Gatsby's entire life is devoted to the faint hope of rekindling his old love affair with Daisy. But what's so great about this Daisy, anyway?
Well, to start, she's got a killer voice. Literally. Check out how Nick describes it, early in the book:
I looked back at my cousin, who began to ask me questions in her low, thrilling voice. It was the kind of voice that the ear follows up and down, as if each speech is an arrangement of notes that will never be played again. Her face was sad and lovely with bright things in it, bright eyes and a bright passionate mouth, but there was an excitement in her voice that men who had cared for her found difficult to forget: a singing compulsion, a whispered "Listen," a promise that she had done gay, exciting things just a while since and that there were gay, exciting things hovering in the next hour. (1.33)
There's a "singing compulsion," an "arrangement of notes" that makes men wild. It's full of promises, hints that wonderful things are on the horizon.
Thinking about Gatsby stretching his arms out to the green light across the water, we can't help thinking of the Sirens: the mythical island dwellers whose singing was so seductive that sailors would throw themselves into the sea and drown trying to reach them. To Gatsby, Daisy's seductive voice speaks of wealth, social status, glamour, family, and of course Daisy herself—everything that Gatsby wants.
We're pretty sure it's not a coincidence that Gatsby dies in a pool.
Daisy's voice makes her sound untouchable. Nick thinks of it as "full of money," and that it sounds like it belongs to someone who lives "high in a white palace, the king's daughter, the golden girl […]" (7.99). You know, the prom queen, the sorority president, the pageant winner: exactly the kind of girl that neither Gatsby nor Nick would ever have a chance with.
But Tom does. And Daisy may marry him at first because she feels like she has to, but she does end up falling in love with him. (Or at least lust.) Jordan clues us in:
If he left the room for a minute she'd look around uneasily, and say: "Where's Tom gone?" and wear the most abstracted expression until she saw him coming in the door. She used to sit on the sand with his head in her lap by the hour, rubbing her fingers over his eyes and looking at him with unfathomable delight. (4.143)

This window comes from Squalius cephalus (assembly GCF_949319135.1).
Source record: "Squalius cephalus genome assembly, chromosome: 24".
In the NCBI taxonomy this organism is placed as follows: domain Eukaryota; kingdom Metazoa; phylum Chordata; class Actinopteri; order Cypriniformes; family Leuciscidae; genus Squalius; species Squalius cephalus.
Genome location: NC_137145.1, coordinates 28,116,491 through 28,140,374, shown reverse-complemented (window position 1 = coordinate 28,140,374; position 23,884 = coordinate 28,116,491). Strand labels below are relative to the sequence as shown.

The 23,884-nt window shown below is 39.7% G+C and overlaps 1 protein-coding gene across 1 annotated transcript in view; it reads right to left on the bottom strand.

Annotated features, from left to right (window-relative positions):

This doesn't sound to us like a girl living "high in a white palace." It sounds like a pretty normal 20ish year old, head-over-heels in love with her husband. What we learn from this is that Daisy isn't just a frivolous rich girl—or, she wasn't always. She has a deep capacity for love, and she wants be loved.
And if that's what she wanted, it's pretty clear that she married the wrong guy.
Or maybe she didn't marry the wrong guy; maybe she just likes to think that she did. One of the things Gatsby and Daisy share is an idealized image of their relationship, a rose-colored view makes everything in the present seem dull and flat in comparison. She longs for the innocent period of her "white girlhood," before she was forced/forced herself into her marriage to Tom. Though the Daisy of the present has come to realize that more often than not, dreams don't come true, she still clings to the hope that they sometimes can.
And to Daisy, most of this trouble comes down to one fact: she's a girl. In her mind, women (or girls—Fitzgerald never uses "women" when he could use "girls") need to be foolish. They need to be as careless as Nick ends up thinking that she is, because the world is cruel to women. When her child is born, she tells Nick, she weeps: "'All right,' I said, 'I'm glad it's a girl. And I hope she'll be a fool – that's the best thing a girl can be in this world, a beautiful little fool'" (1.118).
If Daisy had been a fool, she would have accepted her fate. She would have married Tom—her right, as the beautiful Southern belle that she was; she would have had kids and ignored them; and she would have turned a blind eye to Tom's philandering with the housemaids. But she didn't.
Daisy may be a married woman with a child, but she doesn't seem like she's managed to grow up very much. She can't live with the consequences of her actions, trying to (drunkenly) change her mind on the night before her wedding (4.120), and then being unable to make up her mind between Tom and Gatsby: "I did love him once," she says, "but I loved you too" (7.266). This girl is more fickle than Taylor Swift. (Burn! J/K Taylor, we love you.)
Pure-hearted Gatsby can't understand this kind of indecision. But to Daisy, it's just part of the girlhood: she's never learned how to be a woman, and we get the feeling from this novel that she's never going to. There's no one to teach her. She's expected to be a "beautiful little fool," just like every other girl of her social class.
And ultimately, like a kid, she lets Tom make the decisions for her. She's used to her life being a certain way – she follows certain rules, she expects certain rewards – and when Gatsby challenges her to break free of these restraints, she can't deal. Ultimately, Daisy returns to Tom because facing a life without a $300,000 pearl necklace is even worse, apparently, than facing life with her "hulking" brute of a husband.
Do we blame her? Is she responsible for her poor choices? Or is she just living her life in the best way she knows how to live it?Daisy's Timeline